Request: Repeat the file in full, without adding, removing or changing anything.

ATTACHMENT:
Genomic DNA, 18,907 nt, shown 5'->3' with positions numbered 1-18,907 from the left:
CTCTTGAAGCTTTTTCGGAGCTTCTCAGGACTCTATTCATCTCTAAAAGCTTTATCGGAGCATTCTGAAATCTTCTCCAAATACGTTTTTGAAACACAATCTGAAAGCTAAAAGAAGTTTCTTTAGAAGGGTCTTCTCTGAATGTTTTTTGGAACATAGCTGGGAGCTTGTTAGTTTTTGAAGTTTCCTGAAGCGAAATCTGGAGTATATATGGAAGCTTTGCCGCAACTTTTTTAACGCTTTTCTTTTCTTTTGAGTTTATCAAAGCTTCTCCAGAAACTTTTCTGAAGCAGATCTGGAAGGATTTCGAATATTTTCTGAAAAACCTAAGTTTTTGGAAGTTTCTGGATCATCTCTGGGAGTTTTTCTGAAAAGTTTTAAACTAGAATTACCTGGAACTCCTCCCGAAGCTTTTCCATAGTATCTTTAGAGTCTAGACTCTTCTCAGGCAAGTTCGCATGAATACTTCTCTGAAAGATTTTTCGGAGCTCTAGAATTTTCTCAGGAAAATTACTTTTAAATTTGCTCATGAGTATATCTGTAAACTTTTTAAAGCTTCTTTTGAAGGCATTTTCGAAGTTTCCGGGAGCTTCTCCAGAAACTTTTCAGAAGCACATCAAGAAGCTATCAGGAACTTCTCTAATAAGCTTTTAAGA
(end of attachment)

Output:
Genomic DNA, 18,907 nt, shown 5'->3' with positions numbered 1-18,907 from the left:
CTCTTGAAGCTTTTTCGGAGCTTCTCAGGACTCTATTCATCTCTAAAAGCTTTATCGGAGCATTCTGAAATCTTCTCCAAATACGTTTTTGAAACACAATCTGAAAGCTAAAAGAAGTTTCTTTAGAAGGGTCTTCTCTGAATGTTTTTTGGAACATAGCTGGGAGCTTGTTAGTTTTTGAAGTTTCCTGAAGCGAAATCTGGAGTATATATGGAAGCTTTGCCGCAACTTTTTTAACGCTTTTCTTTTCTTTTGAGTTTATCAAAGCTTCTCCAGAAACTTTTCTGAAGCAGATCTGGAAGGATTTCGAATATTTTCTGAAAAACCTAAGTTTTTGGAAGTTTCTGGATCATCTCTGGGAGTTTTTCTGAAAAGTTTTAAACTAGAATTACCTGGAACTCCTCCCGAAGCTTTTCCATAGTATCTTTAGAGTCTAGACTCTTCTCAGGCAAGTTCGCATGAATACTTCTCTGAAAGATTTTTCGGAGCTCTAGAATTTTCTCAGGAAAATTACTTTTAAATTTGCTCATGAGTATATCTGTAAACTTTTTAAAGCTTCTTTTGAAGGCATTTTCGAAGTTTCCGGGAGCTTCTCCAGAAACTTTTCAGAAGCACATCAAGAAGCTATCAGGAACTTCTCTAATAAGCTTTTAAGA